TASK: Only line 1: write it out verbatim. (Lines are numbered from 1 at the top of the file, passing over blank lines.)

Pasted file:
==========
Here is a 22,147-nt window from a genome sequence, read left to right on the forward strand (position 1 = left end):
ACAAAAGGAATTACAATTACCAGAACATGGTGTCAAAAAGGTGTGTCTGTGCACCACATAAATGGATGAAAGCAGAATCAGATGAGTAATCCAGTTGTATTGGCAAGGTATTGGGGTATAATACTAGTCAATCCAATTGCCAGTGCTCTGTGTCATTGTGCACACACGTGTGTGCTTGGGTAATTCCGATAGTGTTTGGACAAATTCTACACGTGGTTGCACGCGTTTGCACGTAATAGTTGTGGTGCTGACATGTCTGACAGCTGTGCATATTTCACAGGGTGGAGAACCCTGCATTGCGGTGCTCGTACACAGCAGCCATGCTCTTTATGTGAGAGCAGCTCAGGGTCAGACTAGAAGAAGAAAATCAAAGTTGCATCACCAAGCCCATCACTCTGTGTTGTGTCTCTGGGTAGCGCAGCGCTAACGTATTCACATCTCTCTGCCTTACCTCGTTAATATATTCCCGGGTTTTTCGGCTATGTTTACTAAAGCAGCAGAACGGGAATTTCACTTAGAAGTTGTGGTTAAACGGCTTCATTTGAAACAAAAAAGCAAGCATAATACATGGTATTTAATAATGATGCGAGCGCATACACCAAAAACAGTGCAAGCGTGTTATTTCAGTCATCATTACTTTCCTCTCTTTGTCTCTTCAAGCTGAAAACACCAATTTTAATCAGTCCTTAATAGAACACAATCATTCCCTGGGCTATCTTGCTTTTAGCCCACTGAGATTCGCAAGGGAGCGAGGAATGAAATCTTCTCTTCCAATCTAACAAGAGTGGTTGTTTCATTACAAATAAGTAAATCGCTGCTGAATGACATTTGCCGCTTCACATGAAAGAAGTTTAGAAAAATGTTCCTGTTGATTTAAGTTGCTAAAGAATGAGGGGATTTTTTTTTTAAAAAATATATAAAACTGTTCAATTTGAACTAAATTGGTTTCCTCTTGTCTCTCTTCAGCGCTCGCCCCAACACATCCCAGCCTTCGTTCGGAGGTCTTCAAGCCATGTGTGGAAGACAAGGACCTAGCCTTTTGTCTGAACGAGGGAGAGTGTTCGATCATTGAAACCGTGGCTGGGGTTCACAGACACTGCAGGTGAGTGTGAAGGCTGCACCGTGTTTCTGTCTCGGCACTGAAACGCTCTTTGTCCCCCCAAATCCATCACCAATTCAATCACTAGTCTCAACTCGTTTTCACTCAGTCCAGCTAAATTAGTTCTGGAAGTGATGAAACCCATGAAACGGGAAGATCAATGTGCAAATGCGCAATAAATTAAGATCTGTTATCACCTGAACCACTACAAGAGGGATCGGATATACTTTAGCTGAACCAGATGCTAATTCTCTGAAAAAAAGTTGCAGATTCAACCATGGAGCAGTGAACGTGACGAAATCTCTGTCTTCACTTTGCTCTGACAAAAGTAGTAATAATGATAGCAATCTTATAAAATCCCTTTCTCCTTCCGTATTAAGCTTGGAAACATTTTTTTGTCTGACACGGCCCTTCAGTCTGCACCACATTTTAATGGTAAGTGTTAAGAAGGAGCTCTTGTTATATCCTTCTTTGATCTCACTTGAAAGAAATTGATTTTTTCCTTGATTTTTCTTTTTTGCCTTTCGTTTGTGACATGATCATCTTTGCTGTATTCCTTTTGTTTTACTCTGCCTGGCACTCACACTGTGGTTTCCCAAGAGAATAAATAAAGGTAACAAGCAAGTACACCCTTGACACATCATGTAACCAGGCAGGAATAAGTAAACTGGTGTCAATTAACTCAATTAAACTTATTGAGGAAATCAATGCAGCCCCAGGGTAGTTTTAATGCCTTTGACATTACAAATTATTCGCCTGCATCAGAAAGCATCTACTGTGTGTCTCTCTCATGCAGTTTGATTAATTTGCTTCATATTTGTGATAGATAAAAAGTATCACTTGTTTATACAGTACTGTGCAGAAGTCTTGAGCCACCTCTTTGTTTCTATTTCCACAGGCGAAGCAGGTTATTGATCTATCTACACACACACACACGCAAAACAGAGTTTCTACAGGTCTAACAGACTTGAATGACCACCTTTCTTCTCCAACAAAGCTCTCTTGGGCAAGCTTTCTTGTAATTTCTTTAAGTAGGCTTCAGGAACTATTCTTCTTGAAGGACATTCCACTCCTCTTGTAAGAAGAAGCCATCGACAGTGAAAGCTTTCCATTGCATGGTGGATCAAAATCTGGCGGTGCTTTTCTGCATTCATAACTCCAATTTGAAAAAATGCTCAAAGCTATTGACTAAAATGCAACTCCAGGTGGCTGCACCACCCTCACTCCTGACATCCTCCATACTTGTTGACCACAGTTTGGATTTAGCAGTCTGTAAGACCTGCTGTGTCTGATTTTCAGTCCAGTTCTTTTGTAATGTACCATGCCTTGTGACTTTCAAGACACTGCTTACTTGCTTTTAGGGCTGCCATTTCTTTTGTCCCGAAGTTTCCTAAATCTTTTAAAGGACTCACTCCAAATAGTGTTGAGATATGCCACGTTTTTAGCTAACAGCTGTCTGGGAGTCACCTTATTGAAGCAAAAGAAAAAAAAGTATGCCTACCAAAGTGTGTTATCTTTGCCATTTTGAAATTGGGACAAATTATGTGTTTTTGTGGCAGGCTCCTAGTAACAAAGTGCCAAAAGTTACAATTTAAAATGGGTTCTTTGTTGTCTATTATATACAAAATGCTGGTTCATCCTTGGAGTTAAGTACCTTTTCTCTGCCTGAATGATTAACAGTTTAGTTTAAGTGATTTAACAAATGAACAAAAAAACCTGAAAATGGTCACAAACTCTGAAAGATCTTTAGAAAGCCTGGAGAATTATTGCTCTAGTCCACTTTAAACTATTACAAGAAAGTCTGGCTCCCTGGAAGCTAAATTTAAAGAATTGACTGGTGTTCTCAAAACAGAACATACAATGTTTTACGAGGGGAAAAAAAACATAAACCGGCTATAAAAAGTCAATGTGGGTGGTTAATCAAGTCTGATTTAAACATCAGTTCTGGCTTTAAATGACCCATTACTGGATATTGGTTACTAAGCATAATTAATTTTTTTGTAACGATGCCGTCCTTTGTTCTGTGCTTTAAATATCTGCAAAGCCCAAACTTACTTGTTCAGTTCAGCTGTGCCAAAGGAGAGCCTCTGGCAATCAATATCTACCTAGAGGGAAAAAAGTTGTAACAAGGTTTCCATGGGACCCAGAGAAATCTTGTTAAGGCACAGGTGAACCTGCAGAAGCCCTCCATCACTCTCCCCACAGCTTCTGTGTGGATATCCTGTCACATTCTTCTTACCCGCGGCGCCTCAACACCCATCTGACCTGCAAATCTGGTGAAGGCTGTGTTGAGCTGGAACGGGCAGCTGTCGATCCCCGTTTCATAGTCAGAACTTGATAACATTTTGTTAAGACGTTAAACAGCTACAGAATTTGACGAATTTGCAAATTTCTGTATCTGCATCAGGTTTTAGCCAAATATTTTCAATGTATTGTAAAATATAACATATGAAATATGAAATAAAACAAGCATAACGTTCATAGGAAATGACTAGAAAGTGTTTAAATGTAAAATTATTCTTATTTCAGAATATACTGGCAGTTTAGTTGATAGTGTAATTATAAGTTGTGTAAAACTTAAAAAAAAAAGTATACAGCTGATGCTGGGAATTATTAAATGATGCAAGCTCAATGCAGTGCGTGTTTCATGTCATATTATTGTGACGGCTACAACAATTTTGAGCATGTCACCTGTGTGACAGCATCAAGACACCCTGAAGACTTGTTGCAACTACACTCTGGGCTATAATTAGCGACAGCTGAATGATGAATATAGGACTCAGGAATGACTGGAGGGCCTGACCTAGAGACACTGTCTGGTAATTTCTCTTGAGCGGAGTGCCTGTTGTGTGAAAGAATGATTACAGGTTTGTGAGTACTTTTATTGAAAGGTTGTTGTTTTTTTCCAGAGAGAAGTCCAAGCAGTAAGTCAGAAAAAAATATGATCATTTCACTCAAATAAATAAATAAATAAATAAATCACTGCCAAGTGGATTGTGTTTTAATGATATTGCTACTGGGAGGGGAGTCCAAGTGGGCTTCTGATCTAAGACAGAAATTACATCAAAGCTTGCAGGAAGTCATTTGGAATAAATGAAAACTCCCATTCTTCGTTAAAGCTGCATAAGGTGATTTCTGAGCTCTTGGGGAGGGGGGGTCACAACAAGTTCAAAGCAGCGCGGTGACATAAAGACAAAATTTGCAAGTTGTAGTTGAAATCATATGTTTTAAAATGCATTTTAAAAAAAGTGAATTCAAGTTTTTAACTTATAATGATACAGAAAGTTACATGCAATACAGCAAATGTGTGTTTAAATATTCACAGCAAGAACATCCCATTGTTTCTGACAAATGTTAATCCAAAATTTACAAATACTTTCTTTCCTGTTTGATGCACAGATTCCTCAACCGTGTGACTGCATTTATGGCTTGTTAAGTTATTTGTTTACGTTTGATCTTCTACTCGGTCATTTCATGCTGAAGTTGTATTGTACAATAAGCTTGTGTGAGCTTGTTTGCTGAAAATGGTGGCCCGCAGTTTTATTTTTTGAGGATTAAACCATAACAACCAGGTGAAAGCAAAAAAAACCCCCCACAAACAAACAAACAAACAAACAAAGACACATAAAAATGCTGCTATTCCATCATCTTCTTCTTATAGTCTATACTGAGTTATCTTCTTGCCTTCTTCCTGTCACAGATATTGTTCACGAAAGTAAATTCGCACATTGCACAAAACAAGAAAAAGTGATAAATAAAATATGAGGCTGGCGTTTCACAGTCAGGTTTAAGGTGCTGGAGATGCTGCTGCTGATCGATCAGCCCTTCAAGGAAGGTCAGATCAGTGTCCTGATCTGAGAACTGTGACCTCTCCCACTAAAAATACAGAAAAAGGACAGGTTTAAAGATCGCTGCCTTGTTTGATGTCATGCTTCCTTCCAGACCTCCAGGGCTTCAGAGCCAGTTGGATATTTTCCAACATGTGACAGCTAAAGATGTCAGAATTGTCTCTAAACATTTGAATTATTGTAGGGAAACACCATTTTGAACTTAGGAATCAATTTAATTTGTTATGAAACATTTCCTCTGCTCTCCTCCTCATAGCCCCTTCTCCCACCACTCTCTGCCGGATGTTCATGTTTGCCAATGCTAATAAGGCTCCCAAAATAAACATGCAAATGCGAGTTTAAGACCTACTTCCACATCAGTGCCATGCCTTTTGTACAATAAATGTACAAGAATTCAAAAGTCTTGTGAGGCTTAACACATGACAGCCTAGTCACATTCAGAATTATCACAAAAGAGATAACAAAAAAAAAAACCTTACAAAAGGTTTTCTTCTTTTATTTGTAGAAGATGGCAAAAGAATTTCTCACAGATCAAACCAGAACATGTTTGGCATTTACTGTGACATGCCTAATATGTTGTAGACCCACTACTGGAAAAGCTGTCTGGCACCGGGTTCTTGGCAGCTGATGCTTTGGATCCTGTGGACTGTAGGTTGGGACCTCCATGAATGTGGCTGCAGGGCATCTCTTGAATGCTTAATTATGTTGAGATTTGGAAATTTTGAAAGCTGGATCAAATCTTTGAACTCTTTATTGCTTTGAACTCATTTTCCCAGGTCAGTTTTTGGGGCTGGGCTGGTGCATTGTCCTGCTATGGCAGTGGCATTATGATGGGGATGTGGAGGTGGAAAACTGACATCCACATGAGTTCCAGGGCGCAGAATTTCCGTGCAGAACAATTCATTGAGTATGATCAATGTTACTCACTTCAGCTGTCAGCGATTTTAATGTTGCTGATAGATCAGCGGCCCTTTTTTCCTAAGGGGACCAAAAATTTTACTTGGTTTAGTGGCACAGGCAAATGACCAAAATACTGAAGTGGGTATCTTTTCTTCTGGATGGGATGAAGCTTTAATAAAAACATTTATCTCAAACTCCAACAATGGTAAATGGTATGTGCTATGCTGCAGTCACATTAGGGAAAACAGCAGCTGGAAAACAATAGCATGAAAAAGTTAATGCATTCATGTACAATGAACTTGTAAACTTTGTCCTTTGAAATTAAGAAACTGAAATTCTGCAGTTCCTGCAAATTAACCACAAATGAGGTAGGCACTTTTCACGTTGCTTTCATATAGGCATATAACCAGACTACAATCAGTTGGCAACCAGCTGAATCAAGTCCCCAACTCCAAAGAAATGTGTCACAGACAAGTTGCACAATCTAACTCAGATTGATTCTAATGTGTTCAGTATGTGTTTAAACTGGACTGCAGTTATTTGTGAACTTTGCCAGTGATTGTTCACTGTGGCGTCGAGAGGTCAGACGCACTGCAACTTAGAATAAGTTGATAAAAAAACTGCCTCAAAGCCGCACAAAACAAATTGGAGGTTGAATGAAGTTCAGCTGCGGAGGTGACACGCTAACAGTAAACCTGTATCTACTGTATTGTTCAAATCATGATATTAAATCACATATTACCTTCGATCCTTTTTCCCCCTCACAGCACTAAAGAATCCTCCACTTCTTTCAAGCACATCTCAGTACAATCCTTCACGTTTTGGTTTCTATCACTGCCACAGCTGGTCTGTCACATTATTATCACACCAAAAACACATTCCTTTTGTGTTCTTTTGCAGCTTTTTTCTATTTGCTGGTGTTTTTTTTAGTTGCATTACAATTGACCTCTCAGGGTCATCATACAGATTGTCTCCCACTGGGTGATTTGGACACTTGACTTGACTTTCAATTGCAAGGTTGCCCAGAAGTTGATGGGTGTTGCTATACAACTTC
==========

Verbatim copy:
Here is a 22,147-nt window from a genome sequence, read left to right on the forward strand (position 1 = left end):